There are few, few times you actually need 1/8000s shutter speed. Personally if I need to freeze apparent motion, I'd rather do it with lighting because it's better at it. An example in the real world of this would be the beating wings of a bee for example (I'd rather freeze that with lighting, rather than attempting to do it with a fast shutter; assuming I didn't want motion blur).

If you don't know if you need 1/8000s or not, you probably don't?

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Naturalist
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Sep 15, 2017 06:04 |  #11

I need 1/8000 about as often as I need ISO 8000 - which is RARE.


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TeamSpeed
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Post has been last edited 1 month ago by TeamSpeed. 6 edits done in total.
Sep 15, 2017 06:43 |  #12

If you have fast primes and shoot a wide mix of scenes and conditions, you will invariably need 1/8000th. There are people that shoot ISO 50, and would like ISO 25, which is really quite similar in nature. You either shoot at a lower ISO, or a faster shutter, while maintaining the exact look you want DOF wise by locking down aperture.

Once you get an 85L, for example, you will find many times you could really use 1/8000th. The magic you can produce with the control of DOF of that lens will make you want to shoot it quite a bit, even during the late morning/early afternoon hours outside. 1/4000th won't cut in those cases. :)

Sure one could shut down the 85L 1 stop, but having had one and trying that, I would prefer to not sacrifice the look I was going for, and would rather have 1/8000th and/or ISO 50/25. Shutting down the lens is a suboptimal suggestion, why not just keep a 1 stop ND filter with you for the fast lenses you own. At least with that, you get all the control you want, and 1/4000th would be enough unless you are also dealing with some really fast motion that you want to stop, then an ND won't help either.

If you need 1/8000th, then you would most likely know it, and thus would stay away from cameras like the 6D as your primary camera right out of the gate. If you aren't sure why you need 1/8000th, then you really don't need it, at the current moment anyways.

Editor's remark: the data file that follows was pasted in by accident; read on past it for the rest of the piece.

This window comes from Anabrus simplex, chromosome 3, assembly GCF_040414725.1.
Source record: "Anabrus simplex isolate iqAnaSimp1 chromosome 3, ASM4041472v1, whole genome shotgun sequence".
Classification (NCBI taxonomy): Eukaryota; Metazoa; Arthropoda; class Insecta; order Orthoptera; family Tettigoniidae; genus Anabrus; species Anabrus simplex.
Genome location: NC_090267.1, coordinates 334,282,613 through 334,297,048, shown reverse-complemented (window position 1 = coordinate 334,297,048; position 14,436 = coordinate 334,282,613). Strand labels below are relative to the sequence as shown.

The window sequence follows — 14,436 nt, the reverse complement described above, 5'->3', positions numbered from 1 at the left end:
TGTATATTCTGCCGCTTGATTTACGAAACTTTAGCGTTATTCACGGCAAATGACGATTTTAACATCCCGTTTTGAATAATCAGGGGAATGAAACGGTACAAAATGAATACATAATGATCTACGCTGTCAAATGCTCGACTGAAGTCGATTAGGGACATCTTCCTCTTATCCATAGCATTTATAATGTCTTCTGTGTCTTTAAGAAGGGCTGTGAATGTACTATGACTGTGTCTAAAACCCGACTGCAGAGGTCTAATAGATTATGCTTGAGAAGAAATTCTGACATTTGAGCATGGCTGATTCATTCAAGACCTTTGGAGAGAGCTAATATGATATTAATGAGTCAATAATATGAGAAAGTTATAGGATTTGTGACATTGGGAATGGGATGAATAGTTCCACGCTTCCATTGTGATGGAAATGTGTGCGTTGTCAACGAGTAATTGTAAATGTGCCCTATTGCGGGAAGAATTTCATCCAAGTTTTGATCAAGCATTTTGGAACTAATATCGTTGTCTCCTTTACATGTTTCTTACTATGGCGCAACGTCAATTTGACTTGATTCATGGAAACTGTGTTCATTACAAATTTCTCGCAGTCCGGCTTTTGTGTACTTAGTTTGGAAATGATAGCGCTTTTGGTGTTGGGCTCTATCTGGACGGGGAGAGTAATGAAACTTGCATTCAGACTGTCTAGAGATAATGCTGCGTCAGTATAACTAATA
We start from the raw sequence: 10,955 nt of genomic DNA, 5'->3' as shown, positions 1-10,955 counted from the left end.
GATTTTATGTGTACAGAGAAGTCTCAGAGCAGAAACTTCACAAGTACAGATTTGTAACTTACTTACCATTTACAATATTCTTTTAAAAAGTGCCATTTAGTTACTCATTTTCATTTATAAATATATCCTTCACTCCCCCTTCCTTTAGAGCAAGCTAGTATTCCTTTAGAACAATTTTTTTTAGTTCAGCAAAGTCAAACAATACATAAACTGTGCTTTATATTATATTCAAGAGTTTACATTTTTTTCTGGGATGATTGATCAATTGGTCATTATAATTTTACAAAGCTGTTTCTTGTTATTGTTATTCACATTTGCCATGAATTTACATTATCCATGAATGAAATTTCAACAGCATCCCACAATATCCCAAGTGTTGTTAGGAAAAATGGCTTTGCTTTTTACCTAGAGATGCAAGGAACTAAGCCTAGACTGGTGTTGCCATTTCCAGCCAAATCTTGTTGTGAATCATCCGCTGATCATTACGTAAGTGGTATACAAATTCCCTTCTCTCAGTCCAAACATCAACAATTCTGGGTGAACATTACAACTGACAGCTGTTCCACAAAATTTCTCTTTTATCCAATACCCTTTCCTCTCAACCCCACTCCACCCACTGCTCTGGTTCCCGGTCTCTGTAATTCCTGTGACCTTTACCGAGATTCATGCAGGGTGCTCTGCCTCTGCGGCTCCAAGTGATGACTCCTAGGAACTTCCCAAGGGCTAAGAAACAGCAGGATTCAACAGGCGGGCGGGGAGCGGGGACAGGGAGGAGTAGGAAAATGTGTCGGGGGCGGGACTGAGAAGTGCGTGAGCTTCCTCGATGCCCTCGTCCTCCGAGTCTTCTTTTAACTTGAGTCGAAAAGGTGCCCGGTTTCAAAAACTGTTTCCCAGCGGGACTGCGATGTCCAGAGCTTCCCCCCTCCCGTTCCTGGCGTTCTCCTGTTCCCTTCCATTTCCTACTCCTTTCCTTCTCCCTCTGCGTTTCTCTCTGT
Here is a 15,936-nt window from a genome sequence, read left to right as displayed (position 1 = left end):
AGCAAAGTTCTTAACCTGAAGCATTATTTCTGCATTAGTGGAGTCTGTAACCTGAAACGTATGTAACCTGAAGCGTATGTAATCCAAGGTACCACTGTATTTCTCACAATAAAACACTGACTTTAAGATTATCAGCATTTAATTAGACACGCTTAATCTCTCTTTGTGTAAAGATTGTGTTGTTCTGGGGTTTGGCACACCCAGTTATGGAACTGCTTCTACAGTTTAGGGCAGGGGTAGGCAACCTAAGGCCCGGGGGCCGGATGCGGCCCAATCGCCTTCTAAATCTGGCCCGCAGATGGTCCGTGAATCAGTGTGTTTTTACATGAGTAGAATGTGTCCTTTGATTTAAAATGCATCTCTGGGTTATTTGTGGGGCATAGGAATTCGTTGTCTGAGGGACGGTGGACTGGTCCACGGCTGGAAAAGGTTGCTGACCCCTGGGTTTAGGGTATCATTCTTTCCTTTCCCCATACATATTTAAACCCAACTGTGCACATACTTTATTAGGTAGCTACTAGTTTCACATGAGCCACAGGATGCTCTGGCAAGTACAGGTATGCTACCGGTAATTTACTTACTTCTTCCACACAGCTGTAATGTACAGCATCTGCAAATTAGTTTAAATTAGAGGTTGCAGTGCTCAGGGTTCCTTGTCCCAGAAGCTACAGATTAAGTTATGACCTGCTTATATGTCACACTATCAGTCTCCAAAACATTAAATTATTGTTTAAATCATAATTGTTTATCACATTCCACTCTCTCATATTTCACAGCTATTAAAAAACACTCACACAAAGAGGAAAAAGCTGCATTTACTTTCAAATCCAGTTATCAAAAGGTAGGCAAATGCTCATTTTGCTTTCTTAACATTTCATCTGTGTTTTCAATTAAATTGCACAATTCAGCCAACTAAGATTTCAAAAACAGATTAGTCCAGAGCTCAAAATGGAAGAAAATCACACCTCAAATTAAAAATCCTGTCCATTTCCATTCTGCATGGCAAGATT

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Bassat
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Sep 15, 2017 07:37 |  #13

I recently gained a whole new perspective on 1/4000. I have almost never run into the 1/4000 'problem' with my 6D. I've always had ISO 50 available, and stopping down 1/3 to 2/3 stop never seemed like much of a sacrifice. Last weekend I was outside with my new camera, and the 85 1.8. I ended up having to stop down to f/4-4.5 a few times, because I was limited to 1/4000... by my ASA 200 Fuji Film. With the 6D, I could have shot at f/2. With the Elan 7NE, I was stuck two stops slower. Glad I didn't have 800 film loaded. :)


Tom

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Left ­ Handed ­ Brisket
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Sep 15, 2017 08:35 |  #14

ASA? OMG!

;)


1/4000 has not been a problem for me. A polarizer is about a stop of difference and I often shoot with one outside anyway.


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Talley
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Sep 15, 2017 10:00 |  #15

Anytime you want to shoot F1.4 in the full sun. You need 1/8000

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4000 vs 8000 shutter speed